Beltane Fire Festival to donate to eco charities under drive to offset impact of event on the planet

Organisers of Edinburgh’s world famous Beltane Fire Festival have revealed they are to try to offset the environmental impact of the event by supporting tree-planing, wildlife and marine conservation charities.

The Beltane Fire Festival is held on the top of Calton Hill in Edinburgh on the last night of April each year. Picture: Nathan Goodfriend.

Around £1000 is expected to be shared between several groups as part of a drive by the event to raise awareness of the climate crisis and reduce its carbon footprint.

Five per cent from the sale of every ticket for the 8000-capacity festival, which is staged on top of Calton Hill on the last night of April, will also be going to environmental charities.

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The move have been revealed after last year’s event saw the festival ramping up its green message with a dramatic change in the costume and performance of the pivotal May Queen character, who has been portrayed by Katie O’Neill in recent years, to reflect her fury at the damage being done to the planet.

Performers were urged to use recycled materials to make their costumes, while the event used e-tickets for the first time to further reduce its impact on the environment.

A spokeswoman for the Beltane Fire Society, which has staged the annual event since 1998, said: “Following on from last year’s eco-themed festival, where the May Queen departed from her usual stoic character to express rage at the damage done to our planet, some elements of this year’s festival will continue to look at the global climate crisis.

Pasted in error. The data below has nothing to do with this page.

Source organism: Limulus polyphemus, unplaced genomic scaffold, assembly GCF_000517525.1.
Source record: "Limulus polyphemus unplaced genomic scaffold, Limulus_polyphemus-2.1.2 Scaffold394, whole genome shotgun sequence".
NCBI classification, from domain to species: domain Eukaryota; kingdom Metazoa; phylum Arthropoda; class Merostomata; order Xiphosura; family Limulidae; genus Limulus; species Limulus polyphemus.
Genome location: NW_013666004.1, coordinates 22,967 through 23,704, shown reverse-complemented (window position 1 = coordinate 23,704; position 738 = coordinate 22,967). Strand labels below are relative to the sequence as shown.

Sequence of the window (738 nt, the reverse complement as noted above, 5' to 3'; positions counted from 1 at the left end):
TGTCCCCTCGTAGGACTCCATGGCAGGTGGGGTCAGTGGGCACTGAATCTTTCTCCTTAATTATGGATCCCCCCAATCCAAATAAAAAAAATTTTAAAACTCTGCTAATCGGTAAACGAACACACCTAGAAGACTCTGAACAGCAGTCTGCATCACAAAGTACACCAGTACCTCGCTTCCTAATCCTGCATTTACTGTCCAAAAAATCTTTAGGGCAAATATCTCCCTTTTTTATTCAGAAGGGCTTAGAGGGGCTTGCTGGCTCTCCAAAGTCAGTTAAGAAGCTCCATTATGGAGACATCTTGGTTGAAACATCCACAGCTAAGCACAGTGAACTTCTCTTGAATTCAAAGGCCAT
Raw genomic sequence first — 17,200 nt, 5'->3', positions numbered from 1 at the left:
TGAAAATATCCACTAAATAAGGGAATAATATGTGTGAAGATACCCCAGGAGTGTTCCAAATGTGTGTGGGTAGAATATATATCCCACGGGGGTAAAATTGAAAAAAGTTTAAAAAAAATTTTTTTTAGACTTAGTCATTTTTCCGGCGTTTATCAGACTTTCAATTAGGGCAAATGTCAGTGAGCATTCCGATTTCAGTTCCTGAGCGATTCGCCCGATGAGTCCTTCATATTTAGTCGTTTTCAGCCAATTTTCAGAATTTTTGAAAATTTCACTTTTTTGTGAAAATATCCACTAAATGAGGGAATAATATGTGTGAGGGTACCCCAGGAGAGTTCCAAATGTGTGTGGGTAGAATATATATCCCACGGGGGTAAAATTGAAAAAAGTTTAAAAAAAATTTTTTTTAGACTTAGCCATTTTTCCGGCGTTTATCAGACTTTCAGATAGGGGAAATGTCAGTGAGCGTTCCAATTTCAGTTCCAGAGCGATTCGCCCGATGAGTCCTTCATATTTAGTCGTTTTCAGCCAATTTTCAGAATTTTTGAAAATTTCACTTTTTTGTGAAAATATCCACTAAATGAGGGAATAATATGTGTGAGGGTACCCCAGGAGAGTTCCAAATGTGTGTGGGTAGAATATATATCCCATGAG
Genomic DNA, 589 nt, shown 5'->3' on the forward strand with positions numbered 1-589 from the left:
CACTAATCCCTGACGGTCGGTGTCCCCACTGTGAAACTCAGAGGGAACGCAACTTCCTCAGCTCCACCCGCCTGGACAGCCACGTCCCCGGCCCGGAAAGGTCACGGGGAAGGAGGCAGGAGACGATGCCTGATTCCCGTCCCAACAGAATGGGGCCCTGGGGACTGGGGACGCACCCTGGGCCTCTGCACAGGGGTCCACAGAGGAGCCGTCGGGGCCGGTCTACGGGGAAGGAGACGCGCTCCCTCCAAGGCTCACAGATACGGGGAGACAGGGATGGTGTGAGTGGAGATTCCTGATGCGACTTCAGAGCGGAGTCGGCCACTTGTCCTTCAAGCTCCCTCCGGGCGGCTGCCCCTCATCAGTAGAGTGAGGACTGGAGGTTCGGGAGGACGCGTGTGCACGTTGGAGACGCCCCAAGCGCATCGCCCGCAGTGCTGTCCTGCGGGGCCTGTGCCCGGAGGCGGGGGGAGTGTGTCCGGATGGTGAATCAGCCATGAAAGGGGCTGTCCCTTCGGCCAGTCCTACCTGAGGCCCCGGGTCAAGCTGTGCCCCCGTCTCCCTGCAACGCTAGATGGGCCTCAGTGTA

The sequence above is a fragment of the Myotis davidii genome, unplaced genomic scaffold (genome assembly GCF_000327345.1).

“This year will be the last that Katie O’Neill embodies the summer goddess, and her performance, which will be developed over the next couple of months, will move from anger to an aspirational note about what positive climate action can achieve.

“The society has pledged £1,000 to green charities from the proceeds generated by the next festival, on top of five from each ticket sale to fund tree planting initiatives.

“The society will also continue to look at making its own practices sustainable, with festival performers being encouraged to recycle materials for costumes and props where possible.”

The festival has joined forces with the charity Keep Scotland Beautiful in recent months to work on ways of creating a “green fire festival” by exploring what more than 300 volunteers who work on the event can do individually and what the fire society as can do to support the work of other charities.

The festival's official website states: “We take great joy each year in celebrating the turn of the seasons and the changes we see in the natural world.

“It’s a chance to take stock of our connection with the environment, to remember the myths and stories it has inspired, and to really reflect on the nourishment that it provides us with.

“Even in our hyper-fast and increasingly digital world, our lives are still at root ruled by the sun, the rain, and the land we walk on.

“That’s why it’s so important for us to turn our words into action. We are living through a climate emergency, and it will require all of us to pitch in and take better care of our world.”